Speaking with Karen

Let me start by saying I don’t know Karen’s real name. I didn’t ask. Our interaction started out polite, became fraught, and ended up polite again. The right and wrong of what happened between us ducked and darted, neither of us able to get ahold of the moral high ground. I’m recounting this story, not to make a point, but to ask a question. My apologies, in advance and in retrospect, to Karen for not having her exact words.

It went like this. I was mountain biking, as I do most Fridays, with my friend Meghna. We had only just begun and were in a section of the trail where things get a little wonky. There are lines leading in multiple directions, some of which are not on the marked trail. We rode a couple of them and were in the process of pushing our bikes back up a short hill to see if we could ride a small group of large boulders continuously, when we came upon Karen.

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She said, “The trail goes this way,” pointing to the blazed path to one side. I said, “Yeah. We know. We’re just looking at this line of boulders,” and then her tone changed slightly; an edge crept in. “So you think it’s ok to ignore the trail markings?” I stared at her briefly. I hadn’t anticipated this, and I wasn’t sure how to react. She stared back at me, expectantly. In this moment of quiet, I felt scolded and my tone shifted, too.

“So I need to do what you tell me to do, is that what you’re saying?” I offered. She shot back, “So you’re just a scofflaw? You don’t care about anyone else?”

Here there was another pause. I got myself back together.

I said, “You’re not wrong. We’re not trying to wreck the trails. I don’t want to have a conflict with you about it.” At this stage she launched into a slightly more extended explanation of why what we were doing was wrong, with reference to the specific topography we were standing on, and some low-key indictment of mountain bikers generally. Here I’d note, I didn’t disagree very much with what she was saying.

Then she walked away. I think she might have said, “Well, I guess you’re just going to do whatever you want.” For the record, ‘whatever I want’ had become much more complicated in the preceding two minutes.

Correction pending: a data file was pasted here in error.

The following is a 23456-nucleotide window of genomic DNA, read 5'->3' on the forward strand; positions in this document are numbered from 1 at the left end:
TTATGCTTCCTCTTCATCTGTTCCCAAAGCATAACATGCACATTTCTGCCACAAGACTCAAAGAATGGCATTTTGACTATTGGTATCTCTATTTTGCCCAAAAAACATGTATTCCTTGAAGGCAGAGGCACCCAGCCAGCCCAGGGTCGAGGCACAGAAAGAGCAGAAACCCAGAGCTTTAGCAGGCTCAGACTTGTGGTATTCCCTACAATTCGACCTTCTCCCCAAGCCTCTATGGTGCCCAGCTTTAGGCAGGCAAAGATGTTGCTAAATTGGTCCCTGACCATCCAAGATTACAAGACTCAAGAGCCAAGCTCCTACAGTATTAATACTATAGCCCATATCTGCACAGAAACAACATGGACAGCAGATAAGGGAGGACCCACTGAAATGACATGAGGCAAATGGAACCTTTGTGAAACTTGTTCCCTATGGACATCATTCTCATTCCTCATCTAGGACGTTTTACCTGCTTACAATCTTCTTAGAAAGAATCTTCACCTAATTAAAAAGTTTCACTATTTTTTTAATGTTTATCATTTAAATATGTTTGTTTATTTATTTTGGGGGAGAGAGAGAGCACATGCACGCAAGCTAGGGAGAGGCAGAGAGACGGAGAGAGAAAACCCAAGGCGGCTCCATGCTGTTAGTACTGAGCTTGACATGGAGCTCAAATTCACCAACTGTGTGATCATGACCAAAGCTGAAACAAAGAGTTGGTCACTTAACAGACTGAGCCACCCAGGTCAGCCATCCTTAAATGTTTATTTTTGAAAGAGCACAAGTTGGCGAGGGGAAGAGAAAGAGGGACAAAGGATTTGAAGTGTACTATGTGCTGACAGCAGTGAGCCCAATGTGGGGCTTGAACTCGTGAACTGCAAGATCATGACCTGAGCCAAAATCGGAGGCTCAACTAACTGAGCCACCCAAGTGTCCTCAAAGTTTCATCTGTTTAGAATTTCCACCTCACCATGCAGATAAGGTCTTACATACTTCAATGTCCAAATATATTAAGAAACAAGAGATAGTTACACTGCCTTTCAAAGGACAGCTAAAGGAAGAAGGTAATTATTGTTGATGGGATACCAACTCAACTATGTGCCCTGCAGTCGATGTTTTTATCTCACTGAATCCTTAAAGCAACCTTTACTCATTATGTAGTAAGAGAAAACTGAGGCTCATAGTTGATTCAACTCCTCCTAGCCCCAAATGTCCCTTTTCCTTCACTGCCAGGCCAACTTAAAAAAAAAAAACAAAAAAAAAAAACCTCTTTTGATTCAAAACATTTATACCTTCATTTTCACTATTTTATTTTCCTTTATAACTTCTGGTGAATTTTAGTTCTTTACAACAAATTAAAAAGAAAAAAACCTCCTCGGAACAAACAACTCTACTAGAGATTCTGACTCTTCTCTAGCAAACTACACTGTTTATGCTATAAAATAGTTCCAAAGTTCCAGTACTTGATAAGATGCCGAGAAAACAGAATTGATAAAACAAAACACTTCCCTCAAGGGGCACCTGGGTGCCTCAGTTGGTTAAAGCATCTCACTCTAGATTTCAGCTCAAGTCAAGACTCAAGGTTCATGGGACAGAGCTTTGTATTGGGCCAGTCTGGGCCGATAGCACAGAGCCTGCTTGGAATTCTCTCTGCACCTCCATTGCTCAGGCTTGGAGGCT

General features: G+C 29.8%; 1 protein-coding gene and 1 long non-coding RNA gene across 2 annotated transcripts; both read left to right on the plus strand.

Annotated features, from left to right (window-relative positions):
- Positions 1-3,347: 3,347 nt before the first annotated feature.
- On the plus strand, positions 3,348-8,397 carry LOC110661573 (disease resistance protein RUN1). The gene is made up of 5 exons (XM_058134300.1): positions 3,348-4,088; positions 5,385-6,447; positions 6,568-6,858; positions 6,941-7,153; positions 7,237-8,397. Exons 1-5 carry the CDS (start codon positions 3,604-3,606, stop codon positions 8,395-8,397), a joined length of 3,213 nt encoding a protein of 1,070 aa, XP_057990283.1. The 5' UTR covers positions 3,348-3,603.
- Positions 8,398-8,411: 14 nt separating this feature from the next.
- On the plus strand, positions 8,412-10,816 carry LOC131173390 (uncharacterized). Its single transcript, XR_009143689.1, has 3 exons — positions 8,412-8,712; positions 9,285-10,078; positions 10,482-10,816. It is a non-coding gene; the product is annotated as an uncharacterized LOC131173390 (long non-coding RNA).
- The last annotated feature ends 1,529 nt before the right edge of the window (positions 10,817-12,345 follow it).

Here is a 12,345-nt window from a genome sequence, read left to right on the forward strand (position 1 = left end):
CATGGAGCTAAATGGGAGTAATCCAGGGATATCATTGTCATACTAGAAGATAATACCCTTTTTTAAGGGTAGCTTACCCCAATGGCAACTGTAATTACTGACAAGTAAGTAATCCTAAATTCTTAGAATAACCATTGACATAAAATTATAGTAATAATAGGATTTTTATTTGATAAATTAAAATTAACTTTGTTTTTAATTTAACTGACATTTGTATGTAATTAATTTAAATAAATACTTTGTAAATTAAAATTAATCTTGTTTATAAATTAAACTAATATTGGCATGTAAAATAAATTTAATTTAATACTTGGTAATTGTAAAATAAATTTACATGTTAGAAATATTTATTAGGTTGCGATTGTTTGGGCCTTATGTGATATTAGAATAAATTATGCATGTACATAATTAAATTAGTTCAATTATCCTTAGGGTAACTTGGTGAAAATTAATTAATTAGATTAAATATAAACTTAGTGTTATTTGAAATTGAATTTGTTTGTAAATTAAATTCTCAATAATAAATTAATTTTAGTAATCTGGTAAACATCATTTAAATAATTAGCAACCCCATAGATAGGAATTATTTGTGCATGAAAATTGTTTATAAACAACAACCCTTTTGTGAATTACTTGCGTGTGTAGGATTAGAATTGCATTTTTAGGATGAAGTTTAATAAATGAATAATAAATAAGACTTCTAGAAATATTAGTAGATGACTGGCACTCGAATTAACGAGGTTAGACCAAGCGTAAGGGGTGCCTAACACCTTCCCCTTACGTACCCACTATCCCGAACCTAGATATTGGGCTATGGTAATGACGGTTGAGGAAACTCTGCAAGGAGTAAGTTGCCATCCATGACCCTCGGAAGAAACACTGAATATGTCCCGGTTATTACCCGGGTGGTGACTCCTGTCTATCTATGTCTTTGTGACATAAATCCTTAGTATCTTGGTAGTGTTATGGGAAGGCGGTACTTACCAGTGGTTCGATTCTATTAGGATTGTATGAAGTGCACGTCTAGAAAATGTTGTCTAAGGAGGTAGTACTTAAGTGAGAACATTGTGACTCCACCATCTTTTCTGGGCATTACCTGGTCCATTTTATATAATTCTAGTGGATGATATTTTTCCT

Before I tell the rest of the story, I want to fill in some details you may or may not feel make some difference. First, this is not state forest. It’s a small parcel of conservation land under a set of high voltage wires. The trails have been marked by a “Friends of” volunteer group. This same group contains many mountain bikers, and most of the trail work is mountain-bike-optimized. The lines we were riding are well established and cover a very small space between two parts of a switchback. The specific line we were looking at was all rock, with no plant life in between and no discernible trail that would be followed by other riders. Maybe none of that matters.

Some of you New Englanders might recognize the patch.

What Meghna and I chose to do was ride the marked the trail. Right, wrong or in-between, I’m not trying to have conflicts with other trail users for any reason. The 40 feet of rock we were thinking to ride wasn’t worth stoking a problem between walkers and riders in my calculation, a thing that can ripple and get out of control and make for a lot of no fun for anyone involved.

That just left smoothing things over with Karen.

We soft-pedaled down to where she was walking, and I said, “Hi. I just want to follow up and say, we’re on the same page. We have the same goals. We’re not trying to ruin the trails for anyone. We both came here to be in the woods and feel the good feelings that come from that, and I’d hate for you to go away with a conflict in your mind.”

Then Karen said a bunch of nonsense. Some of it was on-base. Some of it was a little crazy. It became apparent, though we had made friends again, that very little of what had happened was about me or Meghna or mountain bikes. Karen likes the world a certain way, and that’s black-and-white, right-and-wrong, and she’s not that into discussing any of what I might see as the border territories. She was friendly enough on reengagement, but she wasn’t interested in any of what we thought about anything. She knew what she believed. End of.

I didn’t poke the bear. I let it all go. We wished her a good morning and rode off.

As I said at the beginning, I’m not telling you this story to make a point. It’s to ask a question, because Karen wasn’t wrong, but maybe she wasn’t all the way right either. In my selfish brain, I rationalized the line we were trying to ride, though I also believe, like Karen, that you shouldn’t just be blazing lines through woods willy-nilly. Was my rationalization self-serving or reasonable? Was my adverse reaction to Karen (though it was pretty mild by any measure) just petulance on my part, or a natural reaction to being confronted by a stranger? I guess, at root, my question is: Are the rules we keep for ‘leave no trace’ completely clear and obvious, or is there some gray in there? As someone who really does care about these things, do I get to judge for myself? Do I get any discretion at all? Or was Karen just reminding me that we don’t get to opt out of the right thing to do when it’s convenient for us, on a Friday, with a friend, when we think there’s no one else around?